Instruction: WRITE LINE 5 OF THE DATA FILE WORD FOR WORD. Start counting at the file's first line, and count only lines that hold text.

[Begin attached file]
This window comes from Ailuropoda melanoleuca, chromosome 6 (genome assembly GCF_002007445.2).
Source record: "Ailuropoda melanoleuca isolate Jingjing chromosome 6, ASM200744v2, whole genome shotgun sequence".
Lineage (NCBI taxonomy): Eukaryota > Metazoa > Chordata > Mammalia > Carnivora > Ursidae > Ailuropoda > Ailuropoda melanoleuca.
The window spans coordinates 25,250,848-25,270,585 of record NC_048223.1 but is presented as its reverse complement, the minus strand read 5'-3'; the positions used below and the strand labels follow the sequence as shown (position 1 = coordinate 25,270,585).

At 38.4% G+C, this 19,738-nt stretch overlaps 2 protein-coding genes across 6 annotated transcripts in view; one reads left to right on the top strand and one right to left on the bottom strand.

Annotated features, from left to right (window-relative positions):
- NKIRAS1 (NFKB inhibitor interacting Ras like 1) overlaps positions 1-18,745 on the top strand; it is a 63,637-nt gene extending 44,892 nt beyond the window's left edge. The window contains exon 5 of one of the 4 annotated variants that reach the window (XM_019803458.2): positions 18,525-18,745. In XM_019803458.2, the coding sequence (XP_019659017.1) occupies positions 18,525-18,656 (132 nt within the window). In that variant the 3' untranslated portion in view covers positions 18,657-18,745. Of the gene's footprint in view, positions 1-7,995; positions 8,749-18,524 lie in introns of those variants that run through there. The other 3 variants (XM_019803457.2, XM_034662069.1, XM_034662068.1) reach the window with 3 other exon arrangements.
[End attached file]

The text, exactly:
At 38.4% G+C, this 19,738-nt stretch overlaps 2 protein-coding genes across 6 annotated transcripts in view; one reads left to right on the top strand and one right to left on the bottom strand.